First established in 1909, the Stritch School of Medicine is a private medical school affiliated with the Jesuit-founded Loyola University Chicago. The school maintains high academic and professional excellence standards, accepting less than 4 percent of its total applicants.
A medical student's future career hinges largely on their academic record. Students who perform well and graduate with honors are likely to have more career opportunities, while having a disciplinary mark on one's academic record may negatively impact a career outlook. For this reason, any allegation of academic or professional conduct has the potential to derail a medical student's career. Hiring an attorney-advisor for disciplinary proceedings can greatly improve the student's chances for a fair and positive outcome.
Community Standards and Professional Behavior Expectations
In keeping with its Jesuit heritage, the Stritch School of Medicine holds its students to high moral, ethical, and professional standards in addition to the policies stated in the University's Community Standards. As stated in the medical school's Academic Policy Manual, “Our students are assumed to be of high moral character, expected to conduct themselves in a professional manner, and behave as socially responsible citizens in keeping with the professional norms of medicine. Students also are expected to maintain high ethical standards and practice academic honesty in all of their educational endeavors.”
Academic matters are handled by the Academic Review and Intervention Committee (ARIC) and the Student Promotion Committee; other student conduct violations are addressed by the Office of Student Conduct and Conduct Resolution (OSCCR). Allegations of academic or professional misconduct are investigated thoroughly through a clearly defined process that may include a hearing. Students found to have committed violations may be subject to various “outcomes” that range from warnings, probation, or fines to suspension or dismissal from the school. Disciplinary notes stay on a student's record for seven years, potentially impacting their career alternatives in the process.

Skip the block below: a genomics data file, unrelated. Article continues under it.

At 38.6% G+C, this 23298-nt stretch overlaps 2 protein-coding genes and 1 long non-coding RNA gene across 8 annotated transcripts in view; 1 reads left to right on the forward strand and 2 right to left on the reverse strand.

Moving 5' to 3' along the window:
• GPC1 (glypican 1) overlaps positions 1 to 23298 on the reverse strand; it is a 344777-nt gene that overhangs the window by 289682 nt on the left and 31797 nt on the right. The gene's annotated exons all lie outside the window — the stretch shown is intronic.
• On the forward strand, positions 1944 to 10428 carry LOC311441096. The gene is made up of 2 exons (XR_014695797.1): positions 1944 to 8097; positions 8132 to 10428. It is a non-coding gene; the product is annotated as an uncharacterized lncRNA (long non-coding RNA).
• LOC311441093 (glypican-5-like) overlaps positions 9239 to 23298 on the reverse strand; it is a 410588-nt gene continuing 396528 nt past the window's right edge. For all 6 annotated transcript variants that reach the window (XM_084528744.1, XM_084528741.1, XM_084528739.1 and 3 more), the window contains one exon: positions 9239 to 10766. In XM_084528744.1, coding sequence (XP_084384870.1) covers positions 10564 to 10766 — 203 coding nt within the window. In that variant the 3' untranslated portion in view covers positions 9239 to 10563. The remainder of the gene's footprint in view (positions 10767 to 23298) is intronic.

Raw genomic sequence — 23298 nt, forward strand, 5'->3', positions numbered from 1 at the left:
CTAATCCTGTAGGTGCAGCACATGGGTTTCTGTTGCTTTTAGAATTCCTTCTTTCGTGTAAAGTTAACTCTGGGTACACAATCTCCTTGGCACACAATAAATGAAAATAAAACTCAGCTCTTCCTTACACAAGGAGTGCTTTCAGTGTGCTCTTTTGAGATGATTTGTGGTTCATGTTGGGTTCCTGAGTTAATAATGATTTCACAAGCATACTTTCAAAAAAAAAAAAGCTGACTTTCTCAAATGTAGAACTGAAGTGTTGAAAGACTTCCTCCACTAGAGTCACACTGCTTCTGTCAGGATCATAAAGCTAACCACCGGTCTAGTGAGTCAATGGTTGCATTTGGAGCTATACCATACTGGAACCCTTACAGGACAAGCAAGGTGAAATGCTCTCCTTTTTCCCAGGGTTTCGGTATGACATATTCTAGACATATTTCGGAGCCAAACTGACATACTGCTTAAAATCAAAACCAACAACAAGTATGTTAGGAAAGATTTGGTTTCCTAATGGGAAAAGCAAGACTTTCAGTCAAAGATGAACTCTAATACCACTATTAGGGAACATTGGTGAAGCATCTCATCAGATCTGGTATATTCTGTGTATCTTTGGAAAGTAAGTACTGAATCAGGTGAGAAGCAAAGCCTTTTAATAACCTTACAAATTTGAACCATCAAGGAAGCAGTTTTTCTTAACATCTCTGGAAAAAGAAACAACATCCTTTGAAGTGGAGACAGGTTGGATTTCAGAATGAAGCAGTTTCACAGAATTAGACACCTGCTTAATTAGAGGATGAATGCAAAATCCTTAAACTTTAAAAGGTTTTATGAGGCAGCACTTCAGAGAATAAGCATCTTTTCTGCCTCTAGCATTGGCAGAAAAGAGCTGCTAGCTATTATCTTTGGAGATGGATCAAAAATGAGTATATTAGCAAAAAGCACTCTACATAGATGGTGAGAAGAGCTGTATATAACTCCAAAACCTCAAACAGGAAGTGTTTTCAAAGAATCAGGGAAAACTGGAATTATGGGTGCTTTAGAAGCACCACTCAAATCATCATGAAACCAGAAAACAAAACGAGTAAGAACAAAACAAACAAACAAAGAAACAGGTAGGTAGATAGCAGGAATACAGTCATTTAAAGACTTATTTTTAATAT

Most medical schools maintain a demanding course schedule while expecting students to maintain minimum grades. The work loads can be so intense that sometimes even high-performing students struggle to keep pace. In the interest of helping students succeed against these challenges, Stritch School of Medicine has implemented a detailed plan for remediation based on the student's struggles. Remediation is inconvenient, time-consuming and costly, but while it may sometimes be averted through a successful grade appeal, it can also save a student's career if the only alternative to remediation is dismissal.
For instances of severe or repeated academic shortfalls, or in cases of significant academic or professional misconduct, the school may call for dismissal of the student. At Stritch School of Medicine, dismissal and expulsion are synonymous and refer to “permanent exclusion of the student from the University.”